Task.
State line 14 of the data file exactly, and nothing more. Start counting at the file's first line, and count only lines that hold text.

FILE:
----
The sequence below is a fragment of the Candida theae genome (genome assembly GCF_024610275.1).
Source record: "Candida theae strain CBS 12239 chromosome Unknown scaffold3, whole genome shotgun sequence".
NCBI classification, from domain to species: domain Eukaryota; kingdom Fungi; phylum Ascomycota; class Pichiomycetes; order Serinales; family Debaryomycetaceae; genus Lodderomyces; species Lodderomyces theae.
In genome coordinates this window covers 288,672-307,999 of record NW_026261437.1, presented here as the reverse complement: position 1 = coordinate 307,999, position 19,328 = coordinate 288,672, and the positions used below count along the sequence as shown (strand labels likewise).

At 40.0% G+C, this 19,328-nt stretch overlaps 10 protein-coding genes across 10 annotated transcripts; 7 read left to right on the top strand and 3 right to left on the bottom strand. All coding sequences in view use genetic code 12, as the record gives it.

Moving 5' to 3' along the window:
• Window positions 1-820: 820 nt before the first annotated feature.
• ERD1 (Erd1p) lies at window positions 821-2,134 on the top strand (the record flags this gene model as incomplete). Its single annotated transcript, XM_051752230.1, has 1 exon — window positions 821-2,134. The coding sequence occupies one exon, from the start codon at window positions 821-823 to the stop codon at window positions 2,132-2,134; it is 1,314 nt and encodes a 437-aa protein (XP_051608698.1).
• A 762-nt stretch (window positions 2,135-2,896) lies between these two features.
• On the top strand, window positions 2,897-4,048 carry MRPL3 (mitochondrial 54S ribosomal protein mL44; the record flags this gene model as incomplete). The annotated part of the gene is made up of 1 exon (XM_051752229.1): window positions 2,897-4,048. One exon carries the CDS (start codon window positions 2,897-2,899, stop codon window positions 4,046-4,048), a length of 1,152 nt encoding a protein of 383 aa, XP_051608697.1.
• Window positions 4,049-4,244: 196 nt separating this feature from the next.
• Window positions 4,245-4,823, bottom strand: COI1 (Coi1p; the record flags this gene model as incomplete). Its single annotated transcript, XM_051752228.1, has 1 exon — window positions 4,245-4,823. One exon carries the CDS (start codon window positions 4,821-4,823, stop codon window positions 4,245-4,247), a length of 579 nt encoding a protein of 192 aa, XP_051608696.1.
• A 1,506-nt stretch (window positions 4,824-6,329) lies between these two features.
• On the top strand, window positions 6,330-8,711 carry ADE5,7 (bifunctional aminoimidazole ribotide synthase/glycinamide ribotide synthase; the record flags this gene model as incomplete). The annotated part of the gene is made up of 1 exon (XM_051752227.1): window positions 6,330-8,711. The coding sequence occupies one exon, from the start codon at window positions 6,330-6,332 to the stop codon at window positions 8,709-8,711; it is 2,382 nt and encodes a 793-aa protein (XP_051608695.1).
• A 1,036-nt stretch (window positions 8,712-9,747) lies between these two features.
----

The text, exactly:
• On the top strand, window positions 6,330-8,711 carry ADE5,7 (bifunctional aminoimidazole ribotide synthase/glycinamide ribotide synthase; the record flags this gene model as incomplete). The annotated part of the gene is made up of 1 exon (XM_051752227.1): window positions 6,330-8,711. The coding sequence occupies one exon, from the start codon at window positions 6,330-6,332 to the stop codon at window positions 8,709-8,711; it is 2,382 nt and encodes a 793-aa protein (XP_051608695.1).